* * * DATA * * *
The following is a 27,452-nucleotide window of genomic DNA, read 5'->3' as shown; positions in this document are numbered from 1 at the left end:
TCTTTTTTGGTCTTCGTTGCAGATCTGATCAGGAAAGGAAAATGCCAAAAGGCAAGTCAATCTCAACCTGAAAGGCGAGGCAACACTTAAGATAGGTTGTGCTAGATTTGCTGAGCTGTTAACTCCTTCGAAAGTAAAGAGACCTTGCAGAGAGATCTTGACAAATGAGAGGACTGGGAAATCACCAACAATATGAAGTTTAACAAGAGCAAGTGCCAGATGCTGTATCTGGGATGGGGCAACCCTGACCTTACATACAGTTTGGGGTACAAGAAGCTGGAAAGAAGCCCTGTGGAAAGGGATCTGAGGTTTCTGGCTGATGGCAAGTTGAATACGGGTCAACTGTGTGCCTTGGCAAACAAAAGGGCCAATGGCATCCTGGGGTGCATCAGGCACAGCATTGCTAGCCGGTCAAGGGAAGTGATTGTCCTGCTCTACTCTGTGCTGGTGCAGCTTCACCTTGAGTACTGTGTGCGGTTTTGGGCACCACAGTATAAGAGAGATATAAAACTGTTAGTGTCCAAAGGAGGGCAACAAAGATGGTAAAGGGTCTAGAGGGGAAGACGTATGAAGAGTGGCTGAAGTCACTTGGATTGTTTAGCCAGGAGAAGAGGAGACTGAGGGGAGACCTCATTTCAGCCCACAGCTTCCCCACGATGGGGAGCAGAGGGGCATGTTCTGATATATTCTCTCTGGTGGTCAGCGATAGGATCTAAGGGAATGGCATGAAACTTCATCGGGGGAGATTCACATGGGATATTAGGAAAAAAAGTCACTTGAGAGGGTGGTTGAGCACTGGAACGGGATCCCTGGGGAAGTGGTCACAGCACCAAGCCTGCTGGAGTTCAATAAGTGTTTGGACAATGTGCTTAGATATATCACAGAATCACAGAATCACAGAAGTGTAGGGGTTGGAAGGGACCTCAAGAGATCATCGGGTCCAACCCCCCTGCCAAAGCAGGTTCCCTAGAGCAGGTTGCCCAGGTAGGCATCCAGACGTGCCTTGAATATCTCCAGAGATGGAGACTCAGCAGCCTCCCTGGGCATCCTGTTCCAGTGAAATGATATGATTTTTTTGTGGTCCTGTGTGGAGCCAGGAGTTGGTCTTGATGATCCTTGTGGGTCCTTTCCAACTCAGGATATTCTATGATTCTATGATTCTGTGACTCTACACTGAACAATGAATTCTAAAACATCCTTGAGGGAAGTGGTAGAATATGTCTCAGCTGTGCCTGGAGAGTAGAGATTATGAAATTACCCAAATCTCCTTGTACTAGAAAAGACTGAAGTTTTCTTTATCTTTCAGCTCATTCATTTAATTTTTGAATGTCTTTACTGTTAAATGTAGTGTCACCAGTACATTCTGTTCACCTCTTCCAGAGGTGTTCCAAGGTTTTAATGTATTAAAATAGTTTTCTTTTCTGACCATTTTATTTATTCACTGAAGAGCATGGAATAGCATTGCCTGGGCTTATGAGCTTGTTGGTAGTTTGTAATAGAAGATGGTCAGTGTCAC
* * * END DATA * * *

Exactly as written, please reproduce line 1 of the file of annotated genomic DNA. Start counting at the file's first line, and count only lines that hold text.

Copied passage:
The following is a 27,452-nucleotide window of genomic DNA, read 5'->3' as shown; positions in this document are numbered from 1 at the left end: